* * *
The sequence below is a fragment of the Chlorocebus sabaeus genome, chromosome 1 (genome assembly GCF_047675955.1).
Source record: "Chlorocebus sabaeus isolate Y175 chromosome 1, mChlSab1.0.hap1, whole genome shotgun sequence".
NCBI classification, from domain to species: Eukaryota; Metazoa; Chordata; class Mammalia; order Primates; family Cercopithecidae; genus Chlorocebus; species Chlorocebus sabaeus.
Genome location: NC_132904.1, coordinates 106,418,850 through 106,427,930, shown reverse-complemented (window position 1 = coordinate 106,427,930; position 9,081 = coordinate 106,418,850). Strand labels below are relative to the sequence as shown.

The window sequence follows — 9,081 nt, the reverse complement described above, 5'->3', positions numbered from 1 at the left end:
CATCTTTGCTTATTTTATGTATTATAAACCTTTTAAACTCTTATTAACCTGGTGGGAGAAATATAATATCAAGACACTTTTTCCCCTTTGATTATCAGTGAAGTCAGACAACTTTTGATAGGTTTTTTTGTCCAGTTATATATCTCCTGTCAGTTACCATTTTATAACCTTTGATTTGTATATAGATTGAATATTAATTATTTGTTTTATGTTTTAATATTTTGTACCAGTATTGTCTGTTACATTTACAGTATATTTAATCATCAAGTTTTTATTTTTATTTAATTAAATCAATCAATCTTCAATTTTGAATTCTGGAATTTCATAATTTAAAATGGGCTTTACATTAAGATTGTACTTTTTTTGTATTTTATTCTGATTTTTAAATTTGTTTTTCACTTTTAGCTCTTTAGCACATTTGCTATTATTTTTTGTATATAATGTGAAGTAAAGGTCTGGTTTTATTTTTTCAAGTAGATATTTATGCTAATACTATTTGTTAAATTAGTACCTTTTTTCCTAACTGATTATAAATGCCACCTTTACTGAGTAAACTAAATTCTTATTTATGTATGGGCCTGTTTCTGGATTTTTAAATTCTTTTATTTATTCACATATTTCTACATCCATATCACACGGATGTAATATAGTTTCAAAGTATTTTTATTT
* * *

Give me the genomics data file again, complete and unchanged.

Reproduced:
The sequence below is a fragment of the Chlorocebus sabaeus genome, chromosome 1 (genome assembly GCF_047675955.1).
Source record: "Chlorocebus sabaeus isolate Y175 chromosome 1, mChlSab1.0.hap1, whole genome shotgun sequence".
NCBI classification, from domain to species: Eukaryota; Metazoa; Chordata; class Mammalia; order Primates; family Cercopithecidae; genus Chlorocebus; species Chlorocebus sabaeus.
Genome location: NC_132904.1, coordinates 106,418,850 through 106,427,930, shown reverse-complemented (window position 1 = coordinate 106,427,930; position 9,081 = coordinate 106,418,850). Strand labels below are relative to the sequence as shown.

The window sequence follows — 9,081 nt, the reverse complement described above, 5'->3', positions numbered from 1 at the left end:
CATCTTTGCTTATTTTATGTATTATAAACCTTTTAAACTCTTATTAACCTGGTGGGAGAAATATAATATCAAGACACTTTTTCCCCTTTGATTATCAGTGAAGTCAGACAACTTTTGATAGGTTTTTTTGTCCAGTTATATATCTCCTGTCAGTTACCATTTTATAACCTTTGATTTGTATATAGATTGAATATTAATTATTTGTTTTATGTTTTAATATTTTGTACCAGTATTGTCTGTTACATTTACAGTATATTTAATCATCAAGTTTTTATTTTTATTTAATTAAATCAATCAATCTTCAATTTTGAATTCTGGAATTTCATAATTTAAAATGGGCTTTACATTAAGATTGTACTTTTTTTGTATTTTATTCTGATTTTTAAATTTGTTTTTCACTTTTAGCTCTTTAGCACATTTGCTATTATTTTTTGTATATAATGTGAAGTAAAGGTCTGGTTTTATTTTTTCAAGTAGATATTTATGCTAATACTATTTGTTAAATTAGTACCTTTTTTCCTAACTGATTATAAATGCCACCTTTACTGAGTAAACTAAATTCTTATTTATGTATGGGCCTGTTTCTGGATTTTTAAATTCTTTTATTTATTCACATATTTCTACATCCATATCACACGGATGTAATATAGTTTCAAAGTATTTTTATTT